While you may not be able to say the "F-word" on broadcast TV, you can on cable TV.  And apparently they will – as the Court of Appeals has agreed to televise the oral arguments on the appeals of the FCC fines levied against Fox for broadcast of the Billboard Music Awards and NBC for its airing of the Golden Globes.  Both of these fines arose because the broadcasts featured one of those words that you’re not supposed to say on TV.  The Court granted permission for C-Span to broadcast next week’s oral arguments in these cases.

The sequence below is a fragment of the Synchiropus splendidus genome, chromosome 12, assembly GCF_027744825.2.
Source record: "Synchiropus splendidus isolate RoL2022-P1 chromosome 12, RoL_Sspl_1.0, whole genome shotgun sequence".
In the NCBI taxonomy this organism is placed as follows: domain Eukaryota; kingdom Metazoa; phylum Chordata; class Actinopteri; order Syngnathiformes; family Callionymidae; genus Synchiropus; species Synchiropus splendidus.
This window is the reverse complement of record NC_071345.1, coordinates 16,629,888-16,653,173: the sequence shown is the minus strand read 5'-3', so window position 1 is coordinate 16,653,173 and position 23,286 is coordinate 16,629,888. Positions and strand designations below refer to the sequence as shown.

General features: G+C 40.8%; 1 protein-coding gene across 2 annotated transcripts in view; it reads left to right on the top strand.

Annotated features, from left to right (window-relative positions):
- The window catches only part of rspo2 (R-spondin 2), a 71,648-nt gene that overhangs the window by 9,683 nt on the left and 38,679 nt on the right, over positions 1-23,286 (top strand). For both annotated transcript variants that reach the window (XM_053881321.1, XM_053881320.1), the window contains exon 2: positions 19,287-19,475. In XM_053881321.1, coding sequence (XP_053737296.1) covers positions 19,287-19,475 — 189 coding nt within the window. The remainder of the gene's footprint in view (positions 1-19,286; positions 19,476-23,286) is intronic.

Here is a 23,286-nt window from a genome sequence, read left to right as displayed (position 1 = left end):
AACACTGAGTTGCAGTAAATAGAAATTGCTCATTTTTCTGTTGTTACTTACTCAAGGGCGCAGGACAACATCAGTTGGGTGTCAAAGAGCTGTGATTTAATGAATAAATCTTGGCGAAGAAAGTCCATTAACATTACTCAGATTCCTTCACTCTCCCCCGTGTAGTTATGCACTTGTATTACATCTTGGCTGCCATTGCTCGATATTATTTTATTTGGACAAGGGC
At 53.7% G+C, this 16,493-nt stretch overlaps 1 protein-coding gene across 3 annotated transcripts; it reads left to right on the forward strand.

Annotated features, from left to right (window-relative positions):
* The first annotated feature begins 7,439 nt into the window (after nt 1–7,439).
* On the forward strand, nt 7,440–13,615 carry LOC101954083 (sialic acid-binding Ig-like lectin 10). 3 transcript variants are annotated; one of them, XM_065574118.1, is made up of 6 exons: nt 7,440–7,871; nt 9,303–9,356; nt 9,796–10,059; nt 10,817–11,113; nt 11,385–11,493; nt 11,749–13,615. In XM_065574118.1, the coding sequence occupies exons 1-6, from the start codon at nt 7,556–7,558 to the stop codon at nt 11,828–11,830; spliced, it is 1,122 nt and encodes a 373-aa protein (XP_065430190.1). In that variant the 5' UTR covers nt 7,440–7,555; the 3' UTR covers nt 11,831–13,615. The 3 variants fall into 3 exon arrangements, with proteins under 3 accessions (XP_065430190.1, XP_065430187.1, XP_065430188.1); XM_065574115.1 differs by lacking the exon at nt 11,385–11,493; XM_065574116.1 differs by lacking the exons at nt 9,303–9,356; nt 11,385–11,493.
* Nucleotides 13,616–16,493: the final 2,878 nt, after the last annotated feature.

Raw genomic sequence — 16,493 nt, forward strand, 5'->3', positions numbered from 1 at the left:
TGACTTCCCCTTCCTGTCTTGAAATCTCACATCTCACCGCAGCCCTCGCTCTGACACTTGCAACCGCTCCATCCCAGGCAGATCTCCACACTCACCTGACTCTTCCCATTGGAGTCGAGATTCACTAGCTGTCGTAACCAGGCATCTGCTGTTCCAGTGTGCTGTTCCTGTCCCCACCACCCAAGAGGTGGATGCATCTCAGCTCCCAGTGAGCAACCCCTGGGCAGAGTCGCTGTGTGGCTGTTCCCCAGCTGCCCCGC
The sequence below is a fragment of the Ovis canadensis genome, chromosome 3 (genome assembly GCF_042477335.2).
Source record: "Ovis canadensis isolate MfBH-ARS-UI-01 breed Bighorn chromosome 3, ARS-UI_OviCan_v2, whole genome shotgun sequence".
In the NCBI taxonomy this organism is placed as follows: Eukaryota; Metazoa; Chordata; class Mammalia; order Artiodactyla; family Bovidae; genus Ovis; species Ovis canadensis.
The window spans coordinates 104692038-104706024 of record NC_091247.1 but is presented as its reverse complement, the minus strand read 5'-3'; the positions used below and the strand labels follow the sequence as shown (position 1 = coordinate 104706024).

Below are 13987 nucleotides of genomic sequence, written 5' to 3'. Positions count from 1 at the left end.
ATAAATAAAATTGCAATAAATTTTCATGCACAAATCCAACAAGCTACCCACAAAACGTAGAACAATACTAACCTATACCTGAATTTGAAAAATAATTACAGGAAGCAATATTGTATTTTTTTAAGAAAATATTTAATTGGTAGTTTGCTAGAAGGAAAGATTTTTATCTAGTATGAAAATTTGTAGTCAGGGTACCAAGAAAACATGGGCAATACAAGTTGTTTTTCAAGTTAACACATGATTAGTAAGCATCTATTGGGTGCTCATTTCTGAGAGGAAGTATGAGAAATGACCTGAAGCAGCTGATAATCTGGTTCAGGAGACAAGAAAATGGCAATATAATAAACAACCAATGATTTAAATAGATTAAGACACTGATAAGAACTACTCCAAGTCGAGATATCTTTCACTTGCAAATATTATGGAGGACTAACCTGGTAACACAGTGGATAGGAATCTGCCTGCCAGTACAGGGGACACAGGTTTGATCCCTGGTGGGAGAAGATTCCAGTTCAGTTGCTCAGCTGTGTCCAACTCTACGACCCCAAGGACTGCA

However, broadcast TV seems, so far, unwilling to take the risk.  According to a Broadcasting and Cable report, no broadcast network has asked C-Span for the rights to rebroadcast their coverage.  Perhaps, until these decisions are released, the broadcasters fear that a Court of Appeals oral argument will somehow be mistaken by the FCC for something that "describes or depicts sexual or excretory functions."  As one who has participated in Court of Appeals arguments, that mistake would seem highly unlikely, but the FCC’s policy seems to fine first and ask questions later.  So, with the concern of FCC action restraining the broadcast networks, the 15% of the country without access to cable or satellite television in their homes will be safe from exposure to this potentially profane court argument.